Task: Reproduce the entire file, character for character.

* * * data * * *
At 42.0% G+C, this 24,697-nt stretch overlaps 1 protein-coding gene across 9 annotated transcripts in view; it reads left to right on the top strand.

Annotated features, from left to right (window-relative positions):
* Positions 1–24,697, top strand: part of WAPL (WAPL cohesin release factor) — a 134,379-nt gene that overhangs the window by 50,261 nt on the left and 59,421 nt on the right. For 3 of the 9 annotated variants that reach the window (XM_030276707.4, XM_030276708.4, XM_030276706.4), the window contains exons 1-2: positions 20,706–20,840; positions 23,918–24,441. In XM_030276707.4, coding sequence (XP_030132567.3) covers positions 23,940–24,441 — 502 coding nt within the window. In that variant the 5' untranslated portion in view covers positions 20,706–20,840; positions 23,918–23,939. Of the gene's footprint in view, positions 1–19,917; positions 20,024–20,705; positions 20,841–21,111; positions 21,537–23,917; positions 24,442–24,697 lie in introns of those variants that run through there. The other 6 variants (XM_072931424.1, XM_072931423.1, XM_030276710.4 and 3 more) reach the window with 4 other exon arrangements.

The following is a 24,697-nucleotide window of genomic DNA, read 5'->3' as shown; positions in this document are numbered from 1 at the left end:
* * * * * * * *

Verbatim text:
At 42.0% G+C, this 24,697-nt stretch overlaps 1 protein-coding gene across 9 annotated transcripts in view; it reads left to right on the top strand.

Annotated features, from left to right (window-relative positions):
* Positions 1–24,697, top strand: part of WAPL (WAPL cohesin release factor) — a 134,379-nt gene that overhangs the window by 50,261 nt on the left and 59,421 nt on the right. For 3 of the 9 annotated variants that reach the window (XM_030276707.4, XM_030276708.4, XM_030276706.4), the window contains exons 1-2: positions 20,706–20,840; positions 23,918–24,441. In XM_030276707.4, coding sequence (XP_030132567.3) covers positions 23,940–24,441 — 502 coding nt within the window. In that variant the 5' untranslated portion in view covers positions 20,706–20,840; positions 23,918–23,939. Of the gene's footprint in view, positions 1–19,917; positions 20,024–20,705; positions 20,841–21,111; positions 21,537–23,917; positions 24,442–24,697 lie in introns of those variants that run through there. The other 6 variants (XM_072931424.1, XM_072931423.1, XM_030276710.4 and 3 more) reach the window with 4 other exon arrangements.

The following is a 24,697-nucleotide window of genomic DNA, read 5'->3' as shown; positions in this document are numbered from 1 at the left end: